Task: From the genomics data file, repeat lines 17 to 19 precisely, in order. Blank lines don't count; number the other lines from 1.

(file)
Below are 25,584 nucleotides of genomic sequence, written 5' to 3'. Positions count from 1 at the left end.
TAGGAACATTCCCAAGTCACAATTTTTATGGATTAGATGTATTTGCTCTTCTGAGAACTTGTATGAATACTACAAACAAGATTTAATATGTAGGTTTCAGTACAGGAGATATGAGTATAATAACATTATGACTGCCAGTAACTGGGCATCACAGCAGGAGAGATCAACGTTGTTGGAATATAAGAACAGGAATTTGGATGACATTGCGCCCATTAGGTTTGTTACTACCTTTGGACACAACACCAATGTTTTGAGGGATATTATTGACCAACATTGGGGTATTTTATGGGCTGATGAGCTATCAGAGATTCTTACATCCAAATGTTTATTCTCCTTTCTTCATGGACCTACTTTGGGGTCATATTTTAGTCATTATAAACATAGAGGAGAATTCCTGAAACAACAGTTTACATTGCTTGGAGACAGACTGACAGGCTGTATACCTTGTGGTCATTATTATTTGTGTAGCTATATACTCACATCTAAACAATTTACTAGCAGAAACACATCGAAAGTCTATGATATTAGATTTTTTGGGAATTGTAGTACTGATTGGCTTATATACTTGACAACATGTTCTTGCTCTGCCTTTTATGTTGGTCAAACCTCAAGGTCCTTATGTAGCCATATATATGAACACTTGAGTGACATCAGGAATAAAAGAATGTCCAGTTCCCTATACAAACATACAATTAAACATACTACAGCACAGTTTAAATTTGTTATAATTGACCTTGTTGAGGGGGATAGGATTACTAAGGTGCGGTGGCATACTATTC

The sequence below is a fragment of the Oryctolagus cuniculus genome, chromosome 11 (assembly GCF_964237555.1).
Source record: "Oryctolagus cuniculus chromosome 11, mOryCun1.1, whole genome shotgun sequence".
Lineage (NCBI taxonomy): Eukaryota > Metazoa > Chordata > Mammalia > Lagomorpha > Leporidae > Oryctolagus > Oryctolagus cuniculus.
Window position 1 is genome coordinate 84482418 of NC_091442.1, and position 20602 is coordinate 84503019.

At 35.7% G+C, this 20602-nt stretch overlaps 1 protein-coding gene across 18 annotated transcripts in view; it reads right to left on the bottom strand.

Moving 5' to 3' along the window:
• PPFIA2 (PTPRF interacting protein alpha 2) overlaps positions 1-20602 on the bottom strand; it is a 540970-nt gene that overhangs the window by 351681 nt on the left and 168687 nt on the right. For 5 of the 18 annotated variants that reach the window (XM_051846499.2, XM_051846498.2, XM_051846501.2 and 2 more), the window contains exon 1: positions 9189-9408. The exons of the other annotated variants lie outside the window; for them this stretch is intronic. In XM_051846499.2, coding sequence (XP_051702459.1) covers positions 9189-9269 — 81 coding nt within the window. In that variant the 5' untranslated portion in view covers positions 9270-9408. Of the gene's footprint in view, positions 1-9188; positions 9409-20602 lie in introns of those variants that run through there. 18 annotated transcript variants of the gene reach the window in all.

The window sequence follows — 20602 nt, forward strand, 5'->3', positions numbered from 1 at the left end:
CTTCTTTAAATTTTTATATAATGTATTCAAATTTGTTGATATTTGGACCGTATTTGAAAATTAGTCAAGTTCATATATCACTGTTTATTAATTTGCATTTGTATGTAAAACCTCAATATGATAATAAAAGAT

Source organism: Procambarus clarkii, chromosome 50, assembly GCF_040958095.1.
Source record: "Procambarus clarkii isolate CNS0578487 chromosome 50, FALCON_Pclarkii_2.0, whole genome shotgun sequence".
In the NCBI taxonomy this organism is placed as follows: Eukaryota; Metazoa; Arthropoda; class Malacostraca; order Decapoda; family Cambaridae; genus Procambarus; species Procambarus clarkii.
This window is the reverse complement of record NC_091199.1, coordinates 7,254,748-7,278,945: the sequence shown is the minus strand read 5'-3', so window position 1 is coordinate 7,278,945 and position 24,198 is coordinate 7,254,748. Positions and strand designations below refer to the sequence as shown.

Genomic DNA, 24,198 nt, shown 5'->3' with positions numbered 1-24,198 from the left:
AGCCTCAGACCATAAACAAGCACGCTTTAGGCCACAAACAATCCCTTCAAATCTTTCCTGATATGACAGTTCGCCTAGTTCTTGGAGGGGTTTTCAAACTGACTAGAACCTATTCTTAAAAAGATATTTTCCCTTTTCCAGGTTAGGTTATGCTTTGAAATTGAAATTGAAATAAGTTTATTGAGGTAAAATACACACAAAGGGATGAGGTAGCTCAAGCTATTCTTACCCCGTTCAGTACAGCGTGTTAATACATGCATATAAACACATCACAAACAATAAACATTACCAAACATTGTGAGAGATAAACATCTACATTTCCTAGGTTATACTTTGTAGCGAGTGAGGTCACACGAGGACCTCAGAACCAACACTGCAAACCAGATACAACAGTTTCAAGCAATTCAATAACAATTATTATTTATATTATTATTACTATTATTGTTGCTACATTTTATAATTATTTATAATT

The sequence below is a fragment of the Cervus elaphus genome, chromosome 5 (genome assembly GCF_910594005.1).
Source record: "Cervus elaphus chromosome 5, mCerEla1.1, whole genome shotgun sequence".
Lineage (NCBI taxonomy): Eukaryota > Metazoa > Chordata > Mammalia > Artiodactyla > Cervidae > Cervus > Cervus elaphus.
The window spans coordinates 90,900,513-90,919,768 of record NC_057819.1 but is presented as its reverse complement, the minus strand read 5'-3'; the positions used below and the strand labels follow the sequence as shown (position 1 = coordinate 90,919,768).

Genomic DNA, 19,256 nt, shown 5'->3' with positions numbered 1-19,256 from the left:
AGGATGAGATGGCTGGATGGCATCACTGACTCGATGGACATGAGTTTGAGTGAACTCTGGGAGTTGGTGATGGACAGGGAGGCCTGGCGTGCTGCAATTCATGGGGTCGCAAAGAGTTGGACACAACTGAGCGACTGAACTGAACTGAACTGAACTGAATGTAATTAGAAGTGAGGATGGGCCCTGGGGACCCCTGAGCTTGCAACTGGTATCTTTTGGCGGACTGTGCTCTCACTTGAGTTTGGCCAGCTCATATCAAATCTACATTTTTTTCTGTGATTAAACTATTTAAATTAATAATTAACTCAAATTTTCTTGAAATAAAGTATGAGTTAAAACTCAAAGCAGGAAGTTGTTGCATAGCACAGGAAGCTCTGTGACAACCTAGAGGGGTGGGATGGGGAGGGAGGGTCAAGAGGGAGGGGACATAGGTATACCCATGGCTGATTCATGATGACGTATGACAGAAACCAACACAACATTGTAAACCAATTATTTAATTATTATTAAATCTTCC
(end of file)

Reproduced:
AGCCTCAGACCATAAACAAGCACGCTTTAGGCCACAAACAATCCCTTCAAATCTTTCCTGATATGACAGTTCGCCTAGTTCTTGGAGGGGTTTTCAAACTGACTAGAACCTATTCTTAAAAAGATATTTTCCCTTTTCCAGGTTAGGTTATGCTTTGAAATTGAAATTGAAATAAGTTTATTGAGGTAAAATACACACAAAGGGATGAGGTAGCTCAAGCTATTCTTACCCCGTTCAGTACAGCGTGTTAATACATGCATATAAACACATCACAAACAATAAACATTACCAAACATTGTGAGAGATAAACATCTACATTTCCTAGGTTATACTTTGTAGCGAGTGAGGTCACACGAGGACCTCAGAACCAACACTGCAAACCAGATACAACAGTTTCAAGCAATTCAATAACAATTATTATTTATATTATTATTACTATTATTGTTGCTACATTTTATAATTATTTATAATT

The sequence below is a fragment of the Cervus elaphus genome, chromosome 5 (genome assembly GCF_910594005.1).
Source record: "Cervus elaphus chromosome 5, mCerEla1.1, whole genome shotgun sequence".